There are several reasons why people change their last names for marriage; the most common referring to the symbolic merging of two people into one family and under one family name. In our society, it generally makes it simpler to identify who is a member of which family by namesake alone. However, though the trend is moving in the direction of women no longer changing their birth names to join the husband’s family, there are still many who believe in the tradition. At divorce, however, there are several considerations that the families must make with regard to the last name: Should everyone revert to their birth names or maintain the married names as a symbol, in particular, to limit confusion for the children? This article will examine the legal, symbolic, and logical reasons to either keep the married name or return to one’s birth name at the end of the marriage.

Around the United States, it is up to each individual state to determine how their marriage and divorce proceedings will be implemented. This can provide a situation where one state is considered to be strict while another is lenient on an issue, and potentially a situation where couples “jurisdiction-hop” so that they can get married and reside in a state that is more friendly to the needs of the couple.

It is known that adultery can cause significant emotional harm to a marriage. Whether one spouse discovers an affair or the cheating spouse admits infidelity in hopes of coming clean and starting anew, the situation can lead to substantial emotional harms. There may be trust issues for the rest of the marriage, the non-cheating spouse may look for revenge or may self-destruct, the children may find out about the affair and turn against the cheating parent – these are just some of the outcomes that occur as a result of adultery. There are also serious financial consequences that may result due to the infidelity.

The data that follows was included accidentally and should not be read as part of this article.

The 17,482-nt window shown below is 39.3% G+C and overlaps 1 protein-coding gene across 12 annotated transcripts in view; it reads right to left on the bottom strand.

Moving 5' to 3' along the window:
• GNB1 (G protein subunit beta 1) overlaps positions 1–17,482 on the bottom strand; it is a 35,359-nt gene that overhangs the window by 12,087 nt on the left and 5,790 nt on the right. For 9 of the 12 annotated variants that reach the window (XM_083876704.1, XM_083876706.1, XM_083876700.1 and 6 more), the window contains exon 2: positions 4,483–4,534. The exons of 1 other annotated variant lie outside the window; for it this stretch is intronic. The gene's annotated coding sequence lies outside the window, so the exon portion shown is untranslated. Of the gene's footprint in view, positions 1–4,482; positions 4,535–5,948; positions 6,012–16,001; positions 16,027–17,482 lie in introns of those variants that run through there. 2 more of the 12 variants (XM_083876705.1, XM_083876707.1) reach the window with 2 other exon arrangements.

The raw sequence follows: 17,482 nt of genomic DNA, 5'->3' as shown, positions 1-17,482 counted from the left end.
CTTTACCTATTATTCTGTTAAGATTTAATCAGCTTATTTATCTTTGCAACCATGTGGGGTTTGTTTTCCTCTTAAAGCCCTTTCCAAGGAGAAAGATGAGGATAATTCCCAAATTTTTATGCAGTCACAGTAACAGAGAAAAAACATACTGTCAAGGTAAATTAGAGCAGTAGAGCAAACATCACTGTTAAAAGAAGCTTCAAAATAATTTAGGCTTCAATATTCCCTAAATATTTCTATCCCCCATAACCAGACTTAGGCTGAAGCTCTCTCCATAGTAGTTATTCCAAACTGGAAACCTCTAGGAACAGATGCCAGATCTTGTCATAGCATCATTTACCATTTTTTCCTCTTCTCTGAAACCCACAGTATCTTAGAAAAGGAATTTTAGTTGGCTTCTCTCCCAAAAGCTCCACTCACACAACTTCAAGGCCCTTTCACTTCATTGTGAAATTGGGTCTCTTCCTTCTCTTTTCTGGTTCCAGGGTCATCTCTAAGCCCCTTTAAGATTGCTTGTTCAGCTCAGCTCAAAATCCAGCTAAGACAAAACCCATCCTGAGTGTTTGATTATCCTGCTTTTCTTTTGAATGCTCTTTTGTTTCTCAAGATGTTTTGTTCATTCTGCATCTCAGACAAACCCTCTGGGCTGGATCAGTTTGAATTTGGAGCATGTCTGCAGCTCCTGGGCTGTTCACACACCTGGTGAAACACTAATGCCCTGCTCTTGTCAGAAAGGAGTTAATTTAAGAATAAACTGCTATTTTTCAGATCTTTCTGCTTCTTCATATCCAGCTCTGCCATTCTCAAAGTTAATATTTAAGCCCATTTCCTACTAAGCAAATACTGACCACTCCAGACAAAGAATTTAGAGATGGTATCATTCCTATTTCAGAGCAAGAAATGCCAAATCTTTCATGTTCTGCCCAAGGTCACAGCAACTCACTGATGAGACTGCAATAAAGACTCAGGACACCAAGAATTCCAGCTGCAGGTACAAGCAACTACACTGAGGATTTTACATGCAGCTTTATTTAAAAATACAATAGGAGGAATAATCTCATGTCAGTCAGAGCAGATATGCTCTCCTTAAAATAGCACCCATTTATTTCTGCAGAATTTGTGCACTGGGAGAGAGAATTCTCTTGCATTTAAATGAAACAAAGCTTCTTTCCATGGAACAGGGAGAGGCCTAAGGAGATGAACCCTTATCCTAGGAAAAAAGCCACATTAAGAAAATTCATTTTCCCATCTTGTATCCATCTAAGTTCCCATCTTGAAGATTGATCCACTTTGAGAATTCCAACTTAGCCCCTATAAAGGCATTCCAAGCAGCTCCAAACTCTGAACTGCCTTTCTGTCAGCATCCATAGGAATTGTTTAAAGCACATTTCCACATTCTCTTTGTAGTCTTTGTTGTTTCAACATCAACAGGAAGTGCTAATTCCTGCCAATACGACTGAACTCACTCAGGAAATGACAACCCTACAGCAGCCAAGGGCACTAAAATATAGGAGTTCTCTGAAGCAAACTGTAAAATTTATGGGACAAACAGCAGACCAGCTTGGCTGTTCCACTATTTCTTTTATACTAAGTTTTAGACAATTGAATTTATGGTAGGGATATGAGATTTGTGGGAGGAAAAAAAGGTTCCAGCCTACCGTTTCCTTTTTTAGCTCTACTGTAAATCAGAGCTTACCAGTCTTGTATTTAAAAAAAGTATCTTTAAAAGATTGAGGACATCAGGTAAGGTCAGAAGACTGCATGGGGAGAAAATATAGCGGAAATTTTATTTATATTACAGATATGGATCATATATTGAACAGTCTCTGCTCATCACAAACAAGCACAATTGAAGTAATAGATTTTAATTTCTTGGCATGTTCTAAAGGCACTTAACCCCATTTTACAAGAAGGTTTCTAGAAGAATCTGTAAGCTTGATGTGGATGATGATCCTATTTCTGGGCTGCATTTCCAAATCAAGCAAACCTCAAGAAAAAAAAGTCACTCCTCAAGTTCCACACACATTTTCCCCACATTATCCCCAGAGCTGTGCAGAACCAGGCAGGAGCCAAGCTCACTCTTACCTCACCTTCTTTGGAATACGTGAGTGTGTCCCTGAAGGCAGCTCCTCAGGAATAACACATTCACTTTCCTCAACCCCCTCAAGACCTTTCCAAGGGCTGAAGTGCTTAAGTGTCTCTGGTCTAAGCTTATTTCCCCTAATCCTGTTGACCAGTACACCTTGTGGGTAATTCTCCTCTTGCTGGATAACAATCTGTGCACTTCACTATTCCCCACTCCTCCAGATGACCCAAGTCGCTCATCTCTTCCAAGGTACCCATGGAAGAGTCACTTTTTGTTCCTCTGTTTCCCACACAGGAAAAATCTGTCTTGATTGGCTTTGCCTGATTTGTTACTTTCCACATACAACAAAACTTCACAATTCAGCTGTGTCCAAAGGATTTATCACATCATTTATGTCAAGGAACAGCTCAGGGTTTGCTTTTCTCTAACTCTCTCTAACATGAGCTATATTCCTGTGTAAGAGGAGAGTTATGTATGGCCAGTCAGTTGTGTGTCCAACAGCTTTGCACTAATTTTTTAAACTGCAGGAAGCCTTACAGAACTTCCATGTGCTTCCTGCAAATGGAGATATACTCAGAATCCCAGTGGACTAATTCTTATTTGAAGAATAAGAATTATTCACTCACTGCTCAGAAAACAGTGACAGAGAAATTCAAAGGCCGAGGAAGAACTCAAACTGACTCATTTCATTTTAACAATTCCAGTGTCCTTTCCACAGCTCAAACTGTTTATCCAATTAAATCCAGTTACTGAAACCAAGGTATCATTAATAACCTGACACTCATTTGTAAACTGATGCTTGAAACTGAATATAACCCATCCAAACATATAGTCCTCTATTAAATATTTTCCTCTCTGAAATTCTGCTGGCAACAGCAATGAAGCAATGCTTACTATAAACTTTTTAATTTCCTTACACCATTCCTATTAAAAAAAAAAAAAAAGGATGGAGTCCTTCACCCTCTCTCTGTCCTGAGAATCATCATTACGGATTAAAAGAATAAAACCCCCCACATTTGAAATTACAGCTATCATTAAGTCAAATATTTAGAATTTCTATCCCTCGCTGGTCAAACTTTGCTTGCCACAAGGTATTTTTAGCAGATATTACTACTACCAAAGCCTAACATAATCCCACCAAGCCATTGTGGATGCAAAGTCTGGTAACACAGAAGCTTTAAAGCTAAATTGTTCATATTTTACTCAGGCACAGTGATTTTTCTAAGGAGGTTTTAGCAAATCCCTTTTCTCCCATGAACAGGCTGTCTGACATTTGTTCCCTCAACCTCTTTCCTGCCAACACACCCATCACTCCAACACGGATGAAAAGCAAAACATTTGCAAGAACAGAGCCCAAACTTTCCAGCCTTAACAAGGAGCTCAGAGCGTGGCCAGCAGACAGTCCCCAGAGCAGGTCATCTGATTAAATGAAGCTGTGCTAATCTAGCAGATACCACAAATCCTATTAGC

Blended families have been on a significant rise with the popular trend of many divorcees getting hitched a second and third time. A divorce may be traumatic for all parties, with the stress and possible acrimony related to the splitting of the marital assets and figuring out who gains custody and the parental responsibilities, but children who are involved in the tug of war feel it more acutely. Children who are part of a blended family have different concerns when it comes to the divorce of their parent and their stepparent. Largely, blended families where there is a stepparent could mean that post-divorce, the stepparent could just disappear because, without adoption and other legal or genetic ties, there may be no role for the stepparent at the onset of the divorce.

The Ashley Madison hack has left quite a disastrous aftermath for the families of those men (and women) who were signed up for the service. In the wake of the aftermath, serious consequences have emerged that go beyond the heartache and loss of trust that has been seen in couples. In the last week, there have been reports of two men who committed suicide with their Ashley Madison presence being linked to the reasoning behind their suicide; in addition, the government and military have decided to get involved to discover and court-martial those military men and women for their indiscretions.